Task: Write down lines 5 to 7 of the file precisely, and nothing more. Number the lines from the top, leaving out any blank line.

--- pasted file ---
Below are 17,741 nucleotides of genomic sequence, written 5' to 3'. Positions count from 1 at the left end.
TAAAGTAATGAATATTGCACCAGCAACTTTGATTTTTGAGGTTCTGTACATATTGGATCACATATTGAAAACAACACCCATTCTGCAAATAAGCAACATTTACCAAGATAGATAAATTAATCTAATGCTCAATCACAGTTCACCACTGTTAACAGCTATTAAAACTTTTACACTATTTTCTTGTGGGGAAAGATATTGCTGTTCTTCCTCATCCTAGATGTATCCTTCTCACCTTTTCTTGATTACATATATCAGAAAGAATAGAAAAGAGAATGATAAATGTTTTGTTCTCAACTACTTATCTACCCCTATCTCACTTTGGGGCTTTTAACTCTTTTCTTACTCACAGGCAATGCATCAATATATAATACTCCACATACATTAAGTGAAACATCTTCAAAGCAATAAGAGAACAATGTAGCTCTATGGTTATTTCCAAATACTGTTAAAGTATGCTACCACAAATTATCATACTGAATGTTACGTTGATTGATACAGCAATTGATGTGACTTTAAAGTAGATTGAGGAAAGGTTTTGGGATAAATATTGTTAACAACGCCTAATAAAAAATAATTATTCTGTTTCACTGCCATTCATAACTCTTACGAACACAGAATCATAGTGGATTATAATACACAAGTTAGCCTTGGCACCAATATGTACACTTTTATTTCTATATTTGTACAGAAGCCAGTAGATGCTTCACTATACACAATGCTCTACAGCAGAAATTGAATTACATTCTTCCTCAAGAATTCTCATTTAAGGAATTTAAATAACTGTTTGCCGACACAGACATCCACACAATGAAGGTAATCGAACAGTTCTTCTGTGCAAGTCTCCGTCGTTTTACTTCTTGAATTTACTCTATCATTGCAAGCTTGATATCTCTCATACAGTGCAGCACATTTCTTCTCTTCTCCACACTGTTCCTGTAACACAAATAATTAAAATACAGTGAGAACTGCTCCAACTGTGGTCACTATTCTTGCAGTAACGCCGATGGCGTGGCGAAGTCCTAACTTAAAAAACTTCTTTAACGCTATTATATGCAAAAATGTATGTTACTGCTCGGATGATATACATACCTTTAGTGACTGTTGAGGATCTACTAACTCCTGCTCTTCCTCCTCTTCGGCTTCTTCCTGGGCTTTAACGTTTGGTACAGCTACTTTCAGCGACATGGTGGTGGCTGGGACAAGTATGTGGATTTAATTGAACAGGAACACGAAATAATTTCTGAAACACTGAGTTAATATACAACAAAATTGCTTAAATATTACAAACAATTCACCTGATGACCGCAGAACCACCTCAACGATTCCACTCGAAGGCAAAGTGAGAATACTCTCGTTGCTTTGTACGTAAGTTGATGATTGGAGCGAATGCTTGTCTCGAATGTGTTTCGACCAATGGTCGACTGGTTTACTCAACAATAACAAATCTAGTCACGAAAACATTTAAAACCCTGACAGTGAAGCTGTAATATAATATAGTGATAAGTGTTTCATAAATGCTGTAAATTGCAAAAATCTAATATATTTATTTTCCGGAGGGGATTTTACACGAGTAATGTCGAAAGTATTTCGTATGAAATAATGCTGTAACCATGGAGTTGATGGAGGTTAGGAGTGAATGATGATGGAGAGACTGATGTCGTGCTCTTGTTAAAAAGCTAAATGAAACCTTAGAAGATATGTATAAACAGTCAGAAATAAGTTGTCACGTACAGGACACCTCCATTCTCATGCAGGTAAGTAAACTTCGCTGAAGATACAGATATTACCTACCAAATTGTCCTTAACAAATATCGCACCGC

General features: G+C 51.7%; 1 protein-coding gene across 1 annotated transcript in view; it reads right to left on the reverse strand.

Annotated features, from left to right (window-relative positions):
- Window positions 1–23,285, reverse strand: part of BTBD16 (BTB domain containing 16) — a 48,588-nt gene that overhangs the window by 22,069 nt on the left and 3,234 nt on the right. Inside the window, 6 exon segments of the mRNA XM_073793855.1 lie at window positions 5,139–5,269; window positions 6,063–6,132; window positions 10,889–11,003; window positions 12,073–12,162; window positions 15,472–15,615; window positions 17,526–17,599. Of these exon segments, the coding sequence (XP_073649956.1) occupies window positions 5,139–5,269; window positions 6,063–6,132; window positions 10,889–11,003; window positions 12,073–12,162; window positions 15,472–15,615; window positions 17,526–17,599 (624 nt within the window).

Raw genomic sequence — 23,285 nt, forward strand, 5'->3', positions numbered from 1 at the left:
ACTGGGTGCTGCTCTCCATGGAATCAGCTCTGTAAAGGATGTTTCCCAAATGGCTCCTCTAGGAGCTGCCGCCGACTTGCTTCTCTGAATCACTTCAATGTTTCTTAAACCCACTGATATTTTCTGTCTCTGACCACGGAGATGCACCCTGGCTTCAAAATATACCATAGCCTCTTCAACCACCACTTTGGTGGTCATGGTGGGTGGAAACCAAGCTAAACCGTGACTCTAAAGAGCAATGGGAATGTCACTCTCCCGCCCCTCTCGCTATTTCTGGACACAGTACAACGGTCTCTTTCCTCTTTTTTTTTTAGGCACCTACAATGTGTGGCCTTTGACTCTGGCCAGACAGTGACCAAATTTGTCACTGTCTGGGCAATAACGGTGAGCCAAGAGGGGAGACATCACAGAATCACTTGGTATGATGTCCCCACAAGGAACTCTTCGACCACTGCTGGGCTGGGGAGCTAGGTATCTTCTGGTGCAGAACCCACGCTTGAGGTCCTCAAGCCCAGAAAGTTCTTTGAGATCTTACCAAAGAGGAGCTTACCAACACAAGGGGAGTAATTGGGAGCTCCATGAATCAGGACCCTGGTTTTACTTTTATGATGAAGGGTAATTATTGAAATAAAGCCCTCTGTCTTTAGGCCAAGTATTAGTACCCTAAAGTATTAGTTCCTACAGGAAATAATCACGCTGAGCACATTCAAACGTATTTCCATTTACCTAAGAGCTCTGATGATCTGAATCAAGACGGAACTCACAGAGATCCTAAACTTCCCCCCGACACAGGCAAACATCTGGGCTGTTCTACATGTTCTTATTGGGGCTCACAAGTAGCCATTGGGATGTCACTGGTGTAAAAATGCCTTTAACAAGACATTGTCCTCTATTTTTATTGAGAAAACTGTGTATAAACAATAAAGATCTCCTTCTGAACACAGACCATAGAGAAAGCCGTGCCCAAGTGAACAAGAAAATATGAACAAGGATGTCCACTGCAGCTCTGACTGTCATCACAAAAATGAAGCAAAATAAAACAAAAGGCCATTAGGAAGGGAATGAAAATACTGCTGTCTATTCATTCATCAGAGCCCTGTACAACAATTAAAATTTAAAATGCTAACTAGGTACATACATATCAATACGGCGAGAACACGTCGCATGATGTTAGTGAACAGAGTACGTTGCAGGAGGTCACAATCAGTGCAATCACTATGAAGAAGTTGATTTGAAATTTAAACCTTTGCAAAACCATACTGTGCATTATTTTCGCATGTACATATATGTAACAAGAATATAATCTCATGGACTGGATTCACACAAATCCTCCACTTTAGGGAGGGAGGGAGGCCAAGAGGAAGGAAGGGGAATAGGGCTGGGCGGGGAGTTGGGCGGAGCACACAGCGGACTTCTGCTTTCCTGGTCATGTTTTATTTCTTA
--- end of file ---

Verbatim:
- Window positions 1–23,285, reverse strand: part of BTBD16 (BTB domain containing 16) — a 48,588-nt gene that overhangs the window by 22,069 nt on the left and 3,234 nt on the right. Inside the window, 6 exon segments of the mRNA XM_073793855.1 lie at window positions 5,139–5,269; window positions 6,063–6,132; window positions 10,889–11,003; window positions 12,073–12,162; window positions 15,472–15,615; window positions 17,526–17,599. Of these exon segments, the coding sequence (XP_073649956.1) occupies window positions 5,139–5,269; window positions 6,063–6,132; window positions 10,889–11,003; window positions 12,073–12,162; window positions 15,472–15,615; window positions 17,526–17,599 (624 nt within the window).

Raw genomic sequence — 23,285 nt, forward strand, 5'->3', positions numbered from 1 at the left:
ACTGGGTGCTGCTCTCCATGGAATCAGCTCTGTAAAGGATGTTTCCCAAATGGCTCCTCTAGGAGCTGCCGCCGACTTGCTTCTCTGAATCACTTCAATGTTTCTTAAACCCACTGATATTTTCTGTCTCTGACCACGGAGATGCACCCTGGCTTCAAAATATACCATAGCCTCTTCAACCACCACTTTGGTGGTCATGGTGGGTGGAAACCAAGCTAAACCGTGACTCTAAAGAGCAATGGGAATGTCACTCTCCCGCCCCTCTCGCTATTTCTGGACACAGTACAACGGTCTCTTTCCTCTTTTTTTTTTAGGCACCTACAATGTGTGGCCTTTGACTCTGGCCAGACAGTGACCAAATTTGTCACTGTCTGGGCAATAACGGTGAGCCAAGAGGGGAGACATCACAGAATCACTTGGTATGATGTCCCCACAAGGAACTCTTCGACCACTGCTGGGCTGGGGAGCTAGGTATCTTCTGGTGCAGAACCCACGCTTGAGGTCCTCAAGCCCAGAAAGTTCTTTGAGATCTTACCAAAGAGGAGCTTACCAACACAAGGGGAGTAATTGGGAGCTCCATGAATCAGGACCCTGGTTTTACTTTTATGATGAAGGGTAATTATTGAAATAAAGCCCTCTGTCTTTAGGCCAAGTATTAGTACCCTAAAGTATTAGTTCCTACAGGAAATAATCACGCTGAGCACATTCAAACGTATTTCCATTTACCTAAGAGCTCTGATGATCTGAATCAAGACGGAACTCACAGAGATCCTAAACTTCCCCCCGACACAGGCAAACATCTGGGCTGTTCTACATGTTCTTATTGGGGCTCACAAGTAGCCATTGGGATGTCACTGGTGTAAAAATGCCTTTAACAAGACATTGTCCTCTATTTTTATTGAGAAAACTGTGTATAAACAATAAAGATCTCCTTCTGAACACAGACCATAGAGAAAGCCGTGCCCAAGTGAACAAGAAAATATGAACAAGGATGTCCACTGCAGCTCTGACTGTCATCACAAAAATGAAGCAAAATAAAACAAAAGGCCATTAGGAAGGGAATGAAAATACTGCTGTCTATTCATTCATCAGAGCCCTGTACAACAATTAAAATTTAAAATGCTAACTAGGTACATACATATCAATACGGCGAGAACACGTCGCATGATGTTAGTGAACAGAGTACGTTGCAGGAGGTCACAATCAGTGCAATCACTATGAAGAAGTTGATTTGAAATTTAAACCTTTGCAAAACCATACTGTGCATTATTTTCGCATGTACATATATGTAACAAGAATATAATCTCATGGACTGGATTCACACAAATCCTCCACTTTAGGGAGGGAGGGAGGCCAAGAGGAAGGAAGGGGAATAGGGCTGGGCGGGGAGTTGGGCGGAGCACACAGCGGACTTCTGCTTTCCTGGTCATGTTTTATTTCTTA